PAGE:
Toronto Public Library Workers call strike after Library Board fails to offer fair deal

Mar 18, 2012 06:59 PM        http://cupe.ca                    

 image

More than 2,300 employees of the Toronto Public Library are off the job after the negotiators for the Library Board continued their aggressive attack on workers’ job security.

The negotiations had continued past a midnight strike deadline, but in the end the Library Board failed to relent on its demands for concessions, and the union bargaining committee had little choice but to call a strike.

Maureen O’Reilly, president of the Toronto Public Library Workers Union, Canadian Union of Public Employees Local 4948, said the union had bargained hard to seek assurances that conditions would not get worse for library workers and lead to a further decrease in the quality of service. The Board’s position on job security would set the stage for further cuts to staff, on top of the 107 positions lost in the 2012 budget. According to O’Reilly, further cuts to staff would lead to possible branch closures.

O’Reilly will address a rally of striking union members at noon on March 19 in front of City Hall at 100 Queen Street West.

“We are very disappointed that the Board is attempting to continue the attacks launched by the Ford Administration on the rights of our members, more than half of whom are permanently stuck in part-time jobs,” O’Reilly said. “It’s astounding the Board would rather see neighbourhood services disrupted than back off from cuts to already overworked staff.“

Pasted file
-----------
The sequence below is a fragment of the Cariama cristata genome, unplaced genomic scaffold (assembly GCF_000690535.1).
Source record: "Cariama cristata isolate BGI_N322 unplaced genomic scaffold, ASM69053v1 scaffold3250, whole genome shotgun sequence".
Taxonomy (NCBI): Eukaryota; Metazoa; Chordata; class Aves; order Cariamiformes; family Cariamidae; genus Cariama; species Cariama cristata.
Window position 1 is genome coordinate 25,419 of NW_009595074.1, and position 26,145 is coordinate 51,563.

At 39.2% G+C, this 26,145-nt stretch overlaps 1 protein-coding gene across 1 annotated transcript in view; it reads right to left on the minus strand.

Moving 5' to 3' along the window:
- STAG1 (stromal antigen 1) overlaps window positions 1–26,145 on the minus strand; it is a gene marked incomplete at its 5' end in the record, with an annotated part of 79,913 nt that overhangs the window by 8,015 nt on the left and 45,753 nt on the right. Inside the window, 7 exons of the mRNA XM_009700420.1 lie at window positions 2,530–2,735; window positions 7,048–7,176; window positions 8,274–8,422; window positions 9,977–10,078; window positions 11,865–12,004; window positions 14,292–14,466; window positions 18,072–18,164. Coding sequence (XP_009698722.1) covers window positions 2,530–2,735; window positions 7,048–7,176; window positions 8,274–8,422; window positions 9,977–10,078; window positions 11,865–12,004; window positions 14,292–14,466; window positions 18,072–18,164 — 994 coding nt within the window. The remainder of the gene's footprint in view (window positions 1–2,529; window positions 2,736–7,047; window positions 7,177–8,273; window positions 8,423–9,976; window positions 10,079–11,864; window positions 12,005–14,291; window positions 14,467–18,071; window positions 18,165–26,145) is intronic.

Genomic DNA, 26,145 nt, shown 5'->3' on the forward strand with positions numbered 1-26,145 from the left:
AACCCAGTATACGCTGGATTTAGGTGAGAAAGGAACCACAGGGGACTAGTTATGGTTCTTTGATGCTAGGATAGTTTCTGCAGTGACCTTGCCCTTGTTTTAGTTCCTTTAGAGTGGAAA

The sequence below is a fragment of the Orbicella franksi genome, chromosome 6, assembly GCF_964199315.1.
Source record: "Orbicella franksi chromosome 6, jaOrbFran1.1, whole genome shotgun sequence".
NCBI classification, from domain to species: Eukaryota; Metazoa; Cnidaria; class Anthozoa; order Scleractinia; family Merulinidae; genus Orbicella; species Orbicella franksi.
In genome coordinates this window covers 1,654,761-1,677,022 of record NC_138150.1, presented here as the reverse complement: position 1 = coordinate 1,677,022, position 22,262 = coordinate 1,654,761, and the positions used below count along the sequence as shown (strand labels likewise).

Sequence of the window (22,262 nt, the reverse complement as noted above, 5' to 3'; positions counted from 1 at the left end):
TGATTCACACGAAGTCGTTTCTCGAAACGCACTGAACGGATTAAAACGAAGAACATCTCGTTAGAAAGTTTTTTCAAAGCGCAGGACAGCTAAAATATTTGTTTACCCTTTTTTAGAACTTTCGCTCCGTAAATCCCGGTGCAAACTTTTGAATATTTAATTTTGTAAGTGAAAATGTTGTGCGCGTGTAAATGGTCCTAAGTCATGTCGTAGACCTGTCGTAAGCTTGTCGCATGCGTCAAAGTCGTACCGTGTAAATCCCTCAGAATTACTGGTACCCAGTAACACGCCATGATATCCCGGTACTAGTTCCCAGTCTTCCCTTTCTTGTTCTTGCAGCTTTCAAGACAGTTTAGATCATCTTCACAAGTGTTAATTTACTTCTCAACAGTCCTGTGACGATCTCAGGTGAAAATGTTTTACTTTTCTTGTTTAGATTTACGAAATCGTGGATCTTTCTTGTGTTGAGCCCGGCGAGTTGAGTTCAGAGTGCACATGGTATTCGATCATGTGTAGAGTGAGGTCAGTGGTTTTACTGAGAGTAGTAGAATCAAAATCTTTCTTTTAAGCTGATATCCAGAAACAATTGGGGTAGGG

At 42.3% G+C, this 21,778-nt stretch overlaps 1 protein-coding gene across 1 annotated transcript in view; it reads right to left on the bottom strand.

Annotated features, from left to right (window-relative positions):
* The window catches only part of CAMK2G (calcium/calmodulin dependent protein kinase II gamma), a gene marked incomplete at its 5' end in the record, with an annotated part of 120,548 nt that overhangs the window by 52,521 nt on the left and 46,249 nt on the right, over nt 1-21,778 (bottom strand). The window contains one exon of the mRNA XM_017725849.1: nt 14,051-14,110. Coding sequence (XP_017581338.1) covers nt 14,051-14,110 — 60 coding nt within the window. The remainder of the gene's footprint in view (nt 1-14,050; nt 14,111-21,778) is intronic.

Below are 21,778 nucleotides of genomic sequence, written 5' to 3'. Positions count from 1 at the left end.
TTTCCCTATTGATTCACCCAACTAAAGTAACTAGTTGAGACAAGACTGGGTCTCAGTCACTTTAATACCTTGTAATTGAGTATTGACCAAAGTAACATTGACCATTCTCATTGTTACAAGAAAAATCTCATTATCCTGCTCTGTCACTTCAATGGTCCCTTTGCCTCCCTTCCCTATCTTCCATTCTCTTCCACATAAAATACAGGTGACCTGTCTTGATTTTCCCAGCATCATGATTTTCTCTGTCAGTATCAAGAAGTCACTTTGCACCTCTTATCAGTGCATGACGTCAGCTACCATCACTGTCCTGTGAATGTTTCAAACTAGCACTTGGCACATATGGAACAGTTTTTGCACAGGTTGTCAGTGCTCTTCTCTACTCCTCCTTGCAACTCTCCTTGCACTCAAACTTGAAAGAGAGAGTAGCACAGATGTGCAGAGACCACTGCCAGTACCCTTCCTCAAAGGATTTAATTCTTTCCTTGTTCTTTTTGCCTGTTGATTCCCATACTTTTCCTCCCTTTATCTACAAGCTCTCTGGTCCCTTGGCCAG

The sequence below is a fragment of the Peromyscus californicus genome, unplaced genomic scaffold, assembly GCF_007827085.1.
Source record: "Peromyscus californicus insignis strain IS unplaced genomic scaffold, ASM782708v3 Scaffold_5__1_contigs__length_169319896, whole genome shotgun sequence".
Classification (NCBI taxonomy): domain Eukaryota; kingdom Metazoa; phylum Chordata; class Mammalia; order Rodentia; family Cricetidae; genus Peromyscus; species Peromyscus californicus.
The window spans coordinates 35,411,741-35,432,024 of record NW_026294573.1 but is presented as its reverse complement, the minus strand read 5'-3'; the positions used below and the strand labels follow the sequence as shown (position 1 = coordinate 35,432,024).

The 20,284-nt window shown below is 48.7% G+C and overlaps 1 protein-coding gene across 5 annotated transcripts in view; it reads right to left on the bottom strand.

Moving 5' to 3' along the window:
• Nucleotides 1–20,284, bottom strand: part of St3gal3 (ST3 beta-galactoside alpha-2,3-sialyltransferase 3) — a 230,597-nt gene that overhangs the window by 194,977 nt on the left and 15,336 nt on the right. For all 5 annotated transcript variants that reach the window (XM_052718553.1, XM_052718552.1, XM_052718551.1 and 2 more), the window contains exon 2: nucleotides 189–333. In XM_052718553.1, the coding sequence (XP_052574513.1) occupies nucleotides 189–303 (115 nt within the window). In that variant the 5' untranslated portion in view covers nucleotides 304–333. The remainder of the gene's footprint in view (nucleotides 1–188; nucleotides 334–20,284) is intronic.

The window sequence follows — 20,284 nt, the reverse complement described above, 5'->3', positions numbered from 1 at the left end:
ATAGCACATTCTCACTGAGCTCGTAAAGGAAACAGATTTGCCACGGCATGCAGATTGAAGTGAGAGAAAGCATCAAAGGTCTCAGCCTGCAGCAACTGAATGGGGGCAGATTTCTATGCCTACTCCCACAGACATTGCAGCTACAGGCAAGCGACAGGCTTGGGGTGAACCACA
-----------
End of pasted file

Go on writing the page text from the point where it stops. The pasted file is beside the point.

With Local 4948 members pushed out on strike, 98 neighbourhood branches across the city will not likely be able to operate.

“The Board thinks they can just ignore Toronto residents’ love for librarians,” she added. “In recent polls, in letters, at rallies, at Council, people have been quite clear: they support the workers and the services they deliver.”

Even though library use has increased 29 per cent since 1998, staff numbers have decreased 17 per cent over the same period. Work is increasingly done through vulnerable part-time and page positions.

“Each time our members experience cuts, people get less services and fewer resources in their neighbourhood as well,” said O’Reilly. “We are not going to let our members get hung out to dry, and we are not going to allow Toronto’s public libraries to be hollowed out.”

Advertisements

Leave a Reply

Fill in your details below or click an icon to log in:

WordPress.com Logo

You are commenting using your WordPress.com account. Log Out / Change )

Twitter picture

You are commenting using your Twitter account. Log Out / Change )

Facebook photo

You are commenting using your Facebook account. Log Out / Change )

Google+ photo

You are commenting using your Google+ account. Log Out / Change )

Connecting to %s